The second ever Crunchyroll Expo invaded Silicon Valley a few weeks ago and brought swarms of anime fans from all over the world to its gates. From awesome cosplay to fan panels to meet and greets with the industry's heavy hitters, Crunchyroll had something for everyone. And you can't mention anime without talking about Rooster Teeth and RWBY. Rooster Teeth has over 9.5 million subscribers on YouTube. They are awesome, but don't just take our word for it. Read on Nerds, and you will find out why.
Our anime expert/correspondent Robin Haviland spent some time with Kerry Shawcross, Yssa Badiola, and Austin Hardwich from Rooster Teeth to talk about RWBY, their favorite anime, and the future of the company.
Robin: When Rooster Teeth discontinued Fan Service how shocked and happy that Crunchyroll picked it up? And what has it done for you guys?
(Kerry): We were super excited, yeah. It just wasn't making sense for the company at that time. So, we thought, we would just go back to talking about anime while we we eat dinner instead of having a show. Crunchyroll supported the show while it was still going on, so when they said they wanted to do more, we were really excited. The number one thing that has helped us was more contacts and being just that closer to the stuff that we are actually talking about. Now we are on the website of the thing that we are talking about. It makes a better experience for everybody.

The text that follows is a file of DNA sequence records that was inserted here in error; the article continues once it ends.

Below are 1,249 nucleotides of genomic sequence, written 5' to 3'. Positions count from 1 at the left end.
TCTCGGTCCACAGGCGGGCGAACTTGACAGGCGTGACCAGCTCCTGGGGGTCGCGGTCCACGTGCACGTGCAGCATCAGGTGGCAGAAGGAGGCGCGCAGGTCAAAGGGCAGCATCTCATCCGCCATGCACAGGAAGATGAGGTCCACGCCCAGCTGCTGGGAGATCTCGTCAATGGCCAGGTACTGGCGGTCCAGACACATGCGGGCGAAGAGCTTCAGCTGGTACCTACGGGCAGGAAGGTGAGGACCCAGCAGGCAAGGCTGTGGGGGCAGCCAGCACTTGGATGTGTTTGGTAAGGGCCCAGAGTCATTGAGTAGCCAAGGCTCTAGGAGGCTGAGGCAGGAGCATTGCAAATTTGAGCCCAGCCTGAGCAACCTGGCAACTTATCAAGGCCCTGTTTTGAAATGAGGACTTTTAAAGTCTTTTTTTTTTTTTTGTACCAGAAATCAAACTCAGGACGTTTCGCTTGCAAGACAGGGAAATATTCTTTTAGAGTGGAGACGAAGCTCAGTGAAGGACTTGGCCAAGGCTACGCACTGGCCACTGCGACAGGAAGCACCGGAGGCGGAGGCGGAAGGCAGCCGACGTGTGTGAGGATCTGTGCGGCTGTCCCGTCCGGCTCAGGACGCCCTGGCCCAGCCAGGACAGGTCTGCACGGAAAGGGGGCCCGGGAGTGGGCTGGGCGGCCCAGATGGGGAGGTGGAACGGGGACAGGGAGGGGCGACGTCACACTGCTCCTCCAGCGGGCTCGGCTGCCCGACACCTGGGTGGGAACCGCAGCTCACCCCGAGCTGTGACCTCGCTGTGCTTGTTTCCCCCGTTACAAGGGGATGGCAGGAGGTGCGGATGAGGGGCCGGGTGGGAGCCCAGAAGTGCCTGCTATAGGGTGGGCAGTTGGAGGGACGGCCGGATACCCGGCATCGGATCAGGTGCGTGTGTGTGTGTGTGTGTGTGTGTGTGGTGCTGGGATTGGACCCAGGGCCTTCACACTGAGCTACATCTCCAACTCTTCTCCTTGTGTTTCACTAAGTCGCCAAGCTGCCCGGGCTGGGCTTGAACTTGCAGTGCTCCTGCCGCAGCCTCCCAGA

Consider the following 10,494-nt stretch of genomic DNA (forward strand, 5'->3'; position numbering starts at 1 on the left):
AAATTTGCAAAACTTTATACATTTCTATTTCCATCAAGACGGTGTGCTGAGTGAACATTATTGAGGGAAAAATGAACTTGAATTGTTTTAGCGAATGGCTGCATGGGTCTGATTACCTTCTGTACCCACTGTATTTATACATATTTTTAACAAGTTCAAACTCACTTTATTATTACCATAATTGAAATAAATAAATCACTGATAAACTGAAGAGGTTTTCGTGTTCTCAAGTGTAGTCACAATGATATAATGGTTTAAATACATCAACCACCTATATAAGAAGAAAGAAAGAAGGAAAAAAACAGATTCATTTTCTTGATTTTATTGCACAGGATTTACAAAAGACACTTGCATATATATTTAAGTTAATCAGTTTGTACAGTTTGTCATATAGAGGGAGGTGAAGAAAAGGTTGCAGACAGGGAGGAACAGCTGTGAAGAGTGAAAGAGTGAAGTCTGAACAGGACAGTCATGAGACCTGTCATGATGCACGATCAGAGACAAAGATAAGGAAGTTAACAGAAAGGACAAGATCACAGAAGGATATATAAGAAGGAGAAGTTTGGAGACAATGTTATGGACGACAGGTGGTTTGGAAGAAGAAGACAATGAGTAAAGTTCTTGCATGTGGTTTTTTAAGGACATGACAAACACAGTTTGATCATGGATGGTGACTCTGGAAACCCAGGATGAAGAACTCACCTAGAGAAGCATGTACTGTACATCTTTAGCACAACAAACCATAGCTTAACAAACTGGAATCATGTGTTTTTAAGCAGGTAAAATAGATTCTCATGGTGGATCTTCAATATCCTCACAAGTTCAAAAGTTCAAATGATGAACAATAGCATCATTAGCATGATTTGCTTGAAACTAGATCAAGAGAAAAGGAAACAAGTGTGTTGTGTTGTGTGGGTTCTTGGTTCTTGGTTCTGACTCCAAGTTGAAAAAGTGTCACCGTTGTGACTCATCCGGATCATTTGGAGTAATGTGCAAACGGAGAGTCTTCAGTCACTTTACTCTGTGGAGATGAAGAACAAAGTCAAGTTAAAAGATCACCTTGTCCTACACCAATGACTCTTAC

(Yssa): It was kinda interesting because when we first got cancelled, I think everyone in the group was trying to do something new that wasn't necessarily Fan Service-like. We were thinking maybe we can do a different format. Try to bring it back a different way, so it doesn't cost us as much money. Somehow, still talk about anime.
(Austin): The funny thing is...since we're Rooster Teeth, the only podcast that is sorta anime-centric. It's niche but we are a podcast with a video camera and a bunch of people behind the scenes is more than you would expect. At Rooster Teeth, we might not have a lot of people thinking about the anime industry or how it functions, so we might have people questioning whether we can do this or not because we don't have enough knowledge. But Crunchyroll, by being so close to the industry, they know everything that is cool. If we ask if we have any limitations, they are like "no." Or if we ask if there is stuff we can't say, they are like "no, just don't give death threats to a creator(laughs.)" We were worried about the restrictions because Crunchyroll is so close to the pulse, we don't want to offend this or that. But, it was the opposite, since they are so close to the industry, they would just tell us to "do this or that." We want you to literally do the thing you used to do over there, just do it again.
The biggest struggle has been letting people know that's where we are now. It's like "Aww man, they were cancelled." And we have to say, "No it's not, it's over here." And people say, "Well, when is it coming back?" And we say, "It never went away, it's been back. We have new episodes."
Robin: So I'm curious, what were your Top 3 anime growing up? And your Top 3 now.
(Yssa): Digimon Tamers, that is season 3, Full Metal Panic, and Melancholy for me.
(Kerry): The original Full Metal Alchemist, for sure. Pokemon and Dragon Ball Z was definitely an influence for me. Growing up, those were my jams.
(Austin): I'm gonna go Dragon Ball, Sailor Moon, and the first half season of Chobits. That's because I couldn't download the rest for some reason. But, while I was in college I remember finishing it and saying..."What? This is kinda fucked up. I don't know if I like this series(laughs.)" I still have the intro on my phone just to listen to.